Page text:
Maybe what needs to happen first is a stronger groundswell of anti-war sentiment. We need more protests, more action, more visible activity on the whole if we want songs that can rally us. And it should not have to be the old-timers from the sixties that lead the charge.
>According to Wikipedia: “[T]he first memorial day was observed by liberated slaves at the Washington Race Course (today the location of Hampton Park) in Charleston, South Carolina. The race course had been used as a temporary Confederate prison camp in 1865 as well as a mass grave for Union soldiers who died there. Immediately after the cessation of hostilities, freed slaves exhumed the bodies from the mass grave and reinterred them properly with individual graves. They built a fence around the graveyard with an entry arch and declared it a Union graveyard. The work was completed in only ten days. On May 1, 1865, the Charleston newspaper reported that a crowd of up to ten thousand, mainly black residents, including 2800 children, processed to the location for a celebration which included sermons, singing, and a picnic on the grounds, thereby creating the first Decoration Day.”
weighing down a child’s stomach on baking day.
Or Rilke said it, ‘My heart. . .
Could I say of it, it overflows
with bitterness . . . but no, as though
its contents were simply balled into
formless lumps, thus
do I carry it about.’
The same war
We have breathed the grits of it in, all our lives,
our lungs are pocked with it,
the mucous membrane of our dreams
coated with it, the imagination
filmed over with the gray filth of it:
the knowledge that humankind,
delicate Man, whose flesh
responds to a caress, whose eyes
are flowers that perceive the stars,
whose music excels the music of birds,
whose laughter matches the laughter of dogs,
whose understanding manifests designs
fairer than the spider’s most intricate web,
still turns without surprise, with mere regret
to the scheduled breaking open of breasts whose milk
runs out over the entrails of still-alive babies,
transformation of witnessing eyes to pulp-fragments,
implosion of skinned penises into carcass-gulleys.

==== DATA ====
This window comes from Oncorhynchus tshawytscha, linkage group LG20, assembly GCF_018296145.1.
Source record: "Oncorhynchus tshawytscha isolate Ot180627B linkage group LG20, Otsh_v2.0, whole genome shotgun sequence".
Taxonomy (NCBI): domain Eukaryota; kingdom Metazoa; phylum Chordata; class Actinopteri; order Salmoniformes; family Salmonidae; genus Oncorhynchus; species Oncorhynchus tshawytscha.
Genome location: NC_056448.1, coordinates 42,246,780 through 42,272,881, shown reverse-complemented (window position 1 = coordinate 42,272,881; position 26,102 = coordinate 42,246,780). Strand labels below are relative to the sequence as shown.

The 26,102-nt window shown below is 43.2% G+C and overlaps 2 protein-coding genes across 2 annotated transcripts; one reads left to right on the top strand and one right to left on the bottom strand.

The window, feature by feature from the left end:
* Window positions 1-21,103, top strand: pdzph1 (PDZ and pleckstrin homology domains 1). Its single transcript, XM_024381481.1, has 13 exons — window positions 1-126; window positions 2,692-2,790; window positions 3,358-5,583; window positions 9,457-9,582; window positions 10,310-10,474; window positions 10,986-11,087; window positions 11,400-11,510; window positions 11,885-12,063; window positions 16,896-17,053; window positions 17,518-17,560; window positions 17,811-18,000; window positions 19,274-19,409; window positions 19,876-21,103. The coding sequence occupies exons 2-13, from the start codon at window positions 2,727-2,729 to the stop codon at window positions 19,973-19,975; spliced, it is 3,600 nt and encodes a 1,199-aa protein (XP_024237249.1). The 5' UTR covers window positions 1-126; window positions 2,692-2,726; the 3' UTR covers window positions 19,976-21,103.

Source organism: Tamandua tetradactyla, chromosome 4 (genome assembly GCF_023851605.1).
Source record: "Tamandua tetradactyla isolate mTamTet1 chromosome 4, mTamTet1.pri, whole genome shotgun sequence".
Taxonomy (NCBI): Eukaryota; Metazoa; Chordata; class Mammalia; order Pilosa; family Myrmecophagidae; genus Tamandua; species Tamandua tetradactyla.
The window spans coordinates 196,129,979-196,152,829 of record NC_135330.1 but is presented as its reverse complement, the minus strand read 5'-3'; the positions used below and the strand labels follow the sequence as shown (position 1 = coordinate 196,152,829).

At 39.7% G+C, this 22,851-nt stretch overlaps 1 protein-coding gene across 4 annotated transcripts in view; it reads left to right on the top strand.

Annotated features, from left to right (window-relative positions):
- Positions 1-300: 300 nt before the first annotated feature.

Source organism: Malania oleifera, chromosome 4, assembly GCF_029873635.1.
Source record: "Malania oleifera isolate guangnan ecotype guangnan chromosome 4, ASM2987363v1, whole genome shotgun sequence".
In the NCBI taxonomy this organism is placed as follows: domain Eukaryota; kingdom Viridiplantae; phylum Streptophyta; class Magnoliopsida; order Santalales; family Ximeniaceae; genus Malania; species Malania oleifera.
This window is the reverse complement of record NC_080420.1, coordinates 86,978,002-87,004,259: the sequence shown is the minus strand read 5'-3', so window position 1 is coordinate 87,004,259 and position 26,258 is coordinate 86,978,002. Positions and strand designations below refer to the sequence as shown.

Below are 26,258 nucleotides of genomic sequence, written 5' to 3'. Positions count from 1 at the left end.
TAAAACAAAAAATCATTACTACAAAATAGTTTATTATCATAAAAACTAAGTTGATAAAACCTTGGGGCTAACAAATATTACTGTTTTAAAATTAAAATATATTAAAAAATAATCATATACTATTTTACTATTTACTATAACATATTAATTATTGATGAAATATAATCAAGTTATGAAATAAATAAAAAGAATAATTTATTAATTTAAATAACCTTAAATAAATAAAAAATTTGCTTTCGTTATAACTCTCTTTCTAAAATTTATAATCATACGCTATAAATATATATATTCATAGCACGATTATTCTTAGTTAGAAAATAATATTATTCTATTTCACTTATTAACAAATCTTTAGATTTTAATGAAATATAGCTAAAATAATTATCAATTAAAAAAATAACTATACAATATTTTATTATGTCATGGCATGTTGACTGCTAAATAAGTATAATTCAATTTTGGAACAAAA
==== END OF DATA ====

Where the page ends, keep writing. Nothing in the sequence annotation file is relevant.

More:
We are the humans, men who can make;
whose language imagines mercy,
lovingkindness we have believed one another
mirrored forms of a God we felt as good—
who do these acts, who convince ourselves
it is necessary; these acts are done
to our own flesh; burned human flesh
is smelling in Vietnam as I write.
Yes, this is the knowledge that jostles for space
in our bodies along with all we
go on knowing of joy, of love;
our nerve filaments twitch with its presence
day and night,
nothing we say has not the husky phlegm of it in the saying,
nothing we do has the quickness, the sureness,
the deep intelligence living at peace would have.
I post this because this is National Poetry Month.
This poem was featured on Poetry Off the Shelf. You can hear Levertov read the poem, and a discussion about it here.
Thoughts: This poems stabs deep, as great poetry should do much of the time. We see the past too often as a presented and mediated set of ideas, truncated and accepted and reaffirmed. But the war against the Vietnamese people was little different than the current wars against the Iraqi and Afghan peoples, or the war against the Palestinians. They are all raw and ugly. They are all about the human urge for power and security and control. This poem, from 1966, reminds me that the same war continues today.
>I have been reading Stanley Hauerwas’ book The Peaceable Kingdom: A Primer in Christian Ethics and I love it. I must say that this book, along with some others, are encouraging my views to change (views that were trained into me by the chistianity in which I grew up) regarding politics, faith, and action. In other words, I am slowly shedding my Baptist/Evangelical acceptance (dare I say love) of “righteous violence” and “just war” for a more pacifist perspective.
Because I know little of Hauerwas I went looking for him on the Interwebs. I came across this lecture of Hauerwas speaking on Dietrich Bonhoeffer’s perspective on truth. It is excellent.